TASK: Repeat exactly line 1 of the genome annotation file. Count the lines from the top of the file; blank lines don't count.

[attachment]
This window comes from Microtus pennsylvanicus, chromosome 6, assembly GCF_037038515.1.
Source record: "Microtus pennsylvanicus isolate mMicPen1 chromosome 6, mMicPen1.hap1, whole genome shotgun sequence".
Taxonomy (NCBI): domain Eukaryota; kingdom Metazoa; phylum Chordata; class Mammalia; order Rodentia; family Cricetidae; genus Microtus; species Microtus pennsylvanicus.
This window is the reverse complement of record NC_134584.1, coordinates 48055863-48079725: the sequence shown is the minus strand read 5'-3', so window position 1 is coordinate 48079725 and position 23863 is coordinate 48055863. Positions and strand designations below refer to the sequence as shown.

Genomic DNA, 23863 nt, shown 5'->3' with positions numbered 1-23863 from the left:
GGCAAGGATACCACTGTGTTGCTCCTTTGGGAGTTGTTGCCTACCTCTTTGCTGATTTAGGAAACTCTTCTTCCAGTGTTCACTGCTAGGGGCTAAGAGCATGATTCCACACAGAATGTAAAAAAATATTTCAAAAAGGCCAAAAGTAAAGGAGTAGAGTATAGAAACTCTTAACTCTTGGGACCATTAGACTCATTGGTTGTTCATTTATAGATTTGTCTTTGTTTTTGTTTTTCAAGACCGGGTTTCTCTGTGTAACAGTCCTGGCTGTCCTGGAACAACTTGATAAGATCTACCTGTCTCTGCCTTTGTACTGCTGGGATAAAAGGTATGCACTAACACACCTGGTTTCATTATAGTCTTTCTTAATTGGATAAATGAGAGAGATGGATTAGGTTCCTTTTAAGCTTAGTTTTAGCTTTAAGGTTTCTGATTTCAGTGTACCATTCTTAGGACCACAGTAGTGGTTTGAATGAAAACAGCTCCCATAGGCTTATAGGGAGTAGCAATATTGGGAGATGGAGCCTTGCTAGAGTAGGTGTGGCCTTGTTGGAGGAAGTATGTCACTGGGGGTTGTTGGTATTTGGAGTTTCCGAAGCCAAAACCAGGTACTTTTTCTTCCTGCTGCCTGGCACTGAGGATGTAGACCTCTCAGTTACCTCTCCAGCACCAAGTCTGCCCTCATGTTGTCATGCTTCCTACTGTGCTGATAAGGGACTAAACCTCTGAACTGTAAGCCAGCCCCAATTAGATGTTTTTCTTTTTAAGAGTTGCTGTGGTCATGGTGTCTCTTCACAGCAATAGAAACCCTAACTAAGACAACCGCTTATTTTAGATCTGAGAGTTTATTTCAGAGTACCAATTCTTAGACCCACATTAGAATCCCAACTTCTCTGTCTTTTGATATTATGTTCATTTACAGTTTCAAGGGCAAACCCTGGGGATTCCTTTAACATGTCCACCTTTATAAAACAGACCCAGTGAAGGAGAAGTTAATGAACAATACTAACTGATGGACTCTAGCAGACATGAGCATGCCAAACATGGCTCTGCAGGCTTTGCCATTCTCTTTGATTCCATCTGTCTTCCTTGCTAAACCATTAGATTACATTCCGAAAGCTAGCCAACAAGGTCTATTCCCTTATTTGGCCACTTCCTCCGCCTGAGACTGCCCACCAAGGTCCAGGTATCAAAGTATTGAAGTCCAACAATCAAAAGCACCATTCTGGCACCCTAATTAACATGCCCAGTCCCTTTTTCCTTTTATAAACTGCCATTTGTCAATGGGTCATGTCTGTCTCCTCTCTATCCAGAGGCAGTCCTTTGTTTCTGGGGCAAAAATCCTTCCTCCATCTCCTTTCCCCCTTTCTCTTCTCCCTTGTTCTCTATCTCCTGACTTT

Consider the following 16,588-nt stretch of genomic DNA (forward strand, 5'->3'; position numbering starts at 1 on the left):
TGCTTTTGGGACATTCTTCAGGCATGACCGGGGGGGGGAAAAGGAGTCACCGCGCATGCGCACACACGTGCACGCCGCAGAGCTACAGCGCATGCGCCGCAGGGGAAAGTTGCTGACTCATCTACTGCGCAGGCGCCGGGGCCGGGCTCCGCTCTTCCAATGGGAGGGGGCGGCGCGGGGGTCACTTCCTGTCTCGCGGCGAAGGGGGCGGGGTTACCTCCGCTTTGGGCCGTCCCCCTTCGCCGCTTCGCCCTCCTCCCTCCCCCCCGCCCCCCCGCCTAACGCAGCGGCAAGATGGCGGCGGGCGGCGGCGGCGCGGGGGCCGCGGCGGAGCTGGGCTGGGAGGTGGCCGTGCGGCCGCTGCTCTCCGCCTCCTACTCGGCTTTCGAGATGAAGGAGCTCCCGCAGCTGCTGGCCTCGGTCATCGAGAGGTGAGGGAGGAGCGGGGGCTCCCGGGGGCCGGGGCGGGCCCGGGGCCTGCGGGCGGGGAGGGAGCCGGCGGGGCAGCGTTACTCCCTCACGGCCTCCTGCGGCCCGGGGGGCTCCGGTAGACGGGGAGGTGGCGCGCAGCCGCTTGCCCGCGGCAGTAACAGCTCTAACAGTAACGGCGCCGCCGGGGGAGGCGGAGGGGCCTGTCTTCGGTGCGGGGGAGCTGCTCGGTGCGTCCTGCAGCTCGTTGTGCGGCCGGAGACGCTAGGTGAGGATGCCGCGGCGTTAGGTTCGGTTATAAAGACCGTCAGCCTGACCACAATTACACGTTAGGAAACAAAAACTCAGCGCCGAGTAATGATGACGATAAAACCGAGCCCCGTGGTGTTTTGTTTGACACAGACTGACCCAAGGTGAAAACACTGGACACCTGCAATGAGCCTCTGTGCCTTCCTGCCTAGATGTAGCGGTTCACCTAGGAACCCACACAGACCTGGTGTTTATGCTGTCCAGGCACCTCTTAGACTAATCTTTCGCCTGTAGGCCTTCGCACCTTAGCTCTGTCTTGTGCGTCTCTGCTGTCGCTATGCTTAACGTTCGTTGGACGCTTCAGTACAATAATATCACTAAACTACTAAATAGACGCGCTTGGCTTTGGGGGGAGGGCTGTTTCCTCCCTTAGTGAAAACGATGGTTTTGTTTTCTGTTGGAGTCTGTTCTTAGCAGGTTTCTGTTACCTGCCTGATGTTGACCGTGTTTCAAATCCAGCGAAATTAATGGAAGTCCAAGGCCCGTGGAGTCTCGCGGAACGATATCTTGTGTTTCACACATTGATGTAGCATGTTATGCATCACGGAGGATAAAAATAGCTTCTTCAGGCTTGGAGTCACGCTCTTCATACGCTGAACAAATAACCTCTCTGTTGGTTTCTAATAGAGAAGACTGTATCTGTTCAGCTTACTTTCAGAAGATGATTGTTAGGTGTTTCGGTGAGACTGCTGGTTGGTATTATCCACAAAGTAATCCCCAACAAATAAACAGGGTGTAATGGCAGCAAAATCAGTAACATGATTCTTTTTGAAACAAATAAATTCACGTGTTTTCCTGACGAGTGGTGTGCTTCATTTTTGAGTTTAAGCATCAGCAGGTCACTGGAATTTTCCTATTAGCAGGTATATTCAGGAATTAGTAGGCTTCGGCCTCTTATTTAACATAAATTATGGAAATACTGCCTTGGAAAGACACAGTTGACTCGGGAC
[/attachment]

This window comes from Microtus pennsylvanicus, chromosome 6, assembly GCF_037038515.1.